Institute predicts 20% fewer white people in South Africa by 2040
BY 2040 there will be 20 per cent fewer white people living in South Africa than in 2010, a new report by the South African Institute of Race Relations has predicted.
The steady decline of the white population living in the country, about 4.5 million people, means that by 2015 coloured South Africans (those of mixed race) will be the second largest race grouping after Africans. At present there are just under 4.5 million coloured people in South Africa.
Government has estimated that as many as one million white South Africans have left their homeland since the end of apartheid in 1994, with many citing a lack of opportunity under the new regime, and crime, as their reasons for leaving.
However, emigration is not the only factor leading to the reduction in numbers, said the race relations institute.
“The decline in the white and Indian populations is attributed to a combination of low fertility rates and higher emigration rates. The white population group has emigrated on a larger scale than other race groups, although a slowdown is foreseen,” said author Thuthukani Ndebele.
It is the 24-35 age group in the white population who make up the majority of those leaving, while a large number of elderly whites stay because of better access to private healthcare and a relatively high standard of living.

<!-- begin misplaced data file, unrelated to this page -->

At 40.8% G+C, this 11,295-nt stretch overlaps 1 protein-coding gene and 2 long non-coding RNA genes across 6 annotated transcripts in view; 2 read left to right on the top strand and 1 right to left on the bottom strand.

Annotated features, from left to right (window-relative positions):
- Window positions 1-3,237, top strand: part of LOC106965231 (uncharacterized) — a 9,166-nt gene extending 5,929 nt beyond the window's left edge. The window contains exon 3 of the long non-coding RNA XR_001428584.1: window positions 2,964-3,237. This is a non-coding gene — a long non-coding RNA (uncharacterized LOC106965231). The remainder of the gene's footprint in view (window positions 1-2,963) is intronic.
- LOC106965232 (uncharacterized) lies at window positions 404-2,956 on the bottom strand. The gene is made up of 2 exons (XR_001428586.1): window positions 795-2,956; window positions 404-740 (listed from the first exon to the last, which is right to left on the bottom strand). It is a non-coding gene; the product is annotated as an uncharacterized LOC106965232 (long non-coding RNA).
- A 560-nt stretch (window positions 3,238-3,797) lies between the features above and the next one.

The African population in South Africa is expected to continue growing over the coming decades, but the impact of HIV/Aids and increased infertility will slow down their growth rate.
The report, which was based on the findings of a 2008 Actuarial Society of South Africa project, also outlined the biggest killer in in each of the country’s racial groups.
The leading cause of death among Africans is tuberculosis (TB), a disease closely associated with people who suffer from HIV/Aids. This is followed by influenza and pneumonia, and intestinal infectious diseases such as cholera. Coloured people die predominately from TB, white people from heart disease and Indian people from diabetes.
Lerato Moloi of the research department at the institute said that when looking at the causes of death for each population group, it is important to note that socioeconomic conditions play a significant role. “Heart disease is often linked to unhealthy lifestyles associated with middle and upper-class living standards, whereas intestinal infectious diseases, such as cholera, are typically associated with poor living standards, ”she said.